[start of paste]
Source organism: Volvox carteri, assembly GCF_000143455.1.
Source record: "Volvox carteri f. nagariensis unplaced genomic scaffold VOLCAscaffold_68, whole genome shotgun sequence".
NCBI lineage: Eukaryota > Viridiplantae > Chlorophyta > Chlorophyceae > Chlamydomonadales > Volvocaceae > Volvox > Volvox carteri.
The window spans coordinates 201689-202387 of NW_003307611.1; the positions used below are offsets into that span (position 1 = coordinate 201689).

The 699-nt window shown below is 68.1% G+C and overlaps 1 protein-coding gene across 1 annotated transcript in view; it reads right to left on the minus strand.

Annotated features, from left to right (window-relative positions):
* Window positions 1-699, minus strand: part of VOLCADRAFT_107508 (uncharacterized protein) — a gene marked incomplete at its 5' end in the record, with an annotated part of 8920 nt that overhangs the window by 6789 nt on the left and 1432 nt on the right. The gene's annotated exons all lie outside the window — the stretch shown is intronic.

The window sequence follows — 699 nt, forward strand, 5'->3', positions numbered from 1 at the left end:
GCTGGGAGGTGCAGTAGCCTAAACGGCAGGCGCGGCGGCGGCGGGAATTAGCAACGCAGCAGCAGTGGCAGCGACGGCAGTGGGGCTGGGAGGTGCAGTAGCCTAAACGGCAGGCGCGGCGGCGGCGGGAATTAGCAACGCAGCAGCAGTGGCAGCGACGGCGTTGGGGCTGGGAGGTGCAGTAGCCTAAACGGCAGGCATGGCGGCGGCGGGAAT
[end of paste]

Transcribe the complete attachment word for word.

Source organism: Volvox carteri, assembly GCF_000143455.1.
Source record: "Volvox carteri f. nagariensis unplaced genomic scaffold VOLCAscaffold_68, whole genome shotgun sequence".
NCBI lineage: Eukaryota > Viridiplantae > Chlorophyta > Chlorophyceae > Chlamydomonadales > Volvocaceae > Volvox > Volvox carteri.
The window spans coordinates 201689-202387 of NW_003307611.1; the positions used below are offsets into that span (position 1 = coordinate 201689).

The 699-nt window shown below is 68.1% G+C and overlaps 1 protein-coding gene across 1 annotated transcript in view; it reads right to left on the minus strand.

Annotated features, from left to right (window-relative positions):
* Window positions 1-699, minus strand: part of VOLCADRAFT_107508 (uncharacterized protein) — a gene marked incomplete at its 5' end in the record, with an annotated part of 8920 nt that overhangs the window by 6789 nt on the left and 1432 nt on the right. The gene's annotated exons all lie outside the window — the stretch shown is intronic.

The window sequence follows — 699 nt, forward strand, 5'->3', positions numbered from 1 at the left end:
GCTGGGAGGTGCAGTAGCCTAAACGGCAGGCGCGGCGGCGGCGGGAATTAGCAACGCAGCAGCAGTGGCAGCGACGGCAGTGGGGCTGGGAGGTGCAGTAGCCTAAACGGCAGGCGCGGCGGCGGCGGGAATTAGCAACGCAGCAGCAGTGGCAGCGACGGCGTTGGGGCTGGGAGGTGCAGTAGCCTAAACGGCAGGCATGGCGGCGGCGGGAAT